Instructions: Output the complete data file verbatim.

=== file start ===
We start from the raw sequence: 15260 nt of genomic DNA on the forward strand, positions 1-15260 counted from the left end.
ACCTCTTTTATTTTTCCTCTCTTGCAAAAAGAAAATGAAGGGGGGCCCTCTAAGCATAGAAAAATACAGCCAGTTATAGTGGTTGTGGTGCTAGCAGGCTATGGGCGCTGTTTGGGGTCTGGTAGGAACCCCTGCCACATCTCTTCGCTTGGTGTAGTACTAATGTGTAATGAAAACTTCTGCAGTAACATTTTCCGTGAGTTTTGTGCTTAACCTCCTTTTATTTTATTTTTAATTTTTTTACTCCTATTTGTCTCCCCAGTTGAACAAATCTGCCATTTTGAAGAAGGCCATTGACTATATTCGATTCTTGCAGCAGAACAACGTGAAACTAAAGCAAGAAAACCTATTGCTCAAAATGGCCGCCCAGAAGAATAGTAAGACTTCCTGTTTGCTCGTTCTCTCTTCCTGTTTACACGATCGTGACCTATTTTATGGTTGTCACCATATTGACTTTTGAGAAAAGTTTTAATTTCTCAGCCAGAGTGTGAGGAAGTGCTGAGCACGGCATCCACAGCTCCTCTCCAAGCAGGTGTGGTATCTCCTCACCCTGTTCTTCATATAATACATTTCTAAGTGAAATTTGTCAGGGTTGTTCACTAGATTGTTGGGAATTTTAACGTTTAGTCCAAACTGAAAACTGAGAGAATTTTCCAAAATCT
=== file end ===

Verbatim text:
We start from the raw sequence: 15260 nt of genomic DNA on the forward strand, positions 1-15260 counted from the left end.
ACCTCTTTTATTTTTCCTCTCTTGCAAAAAGAAAATGAAGGGGGGCCCTCTAAGCATAGAAAAATACAGCCAGTTATAGTGGTTGTGGTGCTAGCAGGCTATGGGCGCTGTTTGGGGTCTGGTAGGAACCCCTGCCACATCTCTTCGCTTGGTGTAGTACTAATGTGTAATGAAAACTTCTGCAGTAACATTTTCCGTGAGTTTTGTGCTTAACCTCCTTTTATTTTATTTTTAATTTTTTTACTCCTATTTGTCTCCCCAGTTGAACAAATCTGCCATTTTGAAGAAGGCCATTGACTATATTCGATTCTTGCAGCAGAACAACGTGAAACTAAAGCAAGAAAACCTATTGCTCAAAATGGCCGCCCAGAAGAATAGTAAGACTTCCTGTTTGCTCGTTCTCTCTTCCTGTTTACACGATCGTGACCTATTTTATGGTTGTCACCATATTGACTTTTGAGAAAAGTTTTAATTTCTCAGCCAGAGTGTGAGGAAGTGCTGAGCACGGCATCCACAGCTCCTCTCCAAGCAGGTGTGGTATCTCCTCACCCTGTTCTTCATATAATACATTTCTAAGTGAAATTTGTCAGGGTTGTTCACTAGATTGTTGGGAATTTTAACGTTTAGTCCAAACTGAAAACTGAGAGAATTTTCCAAAATCT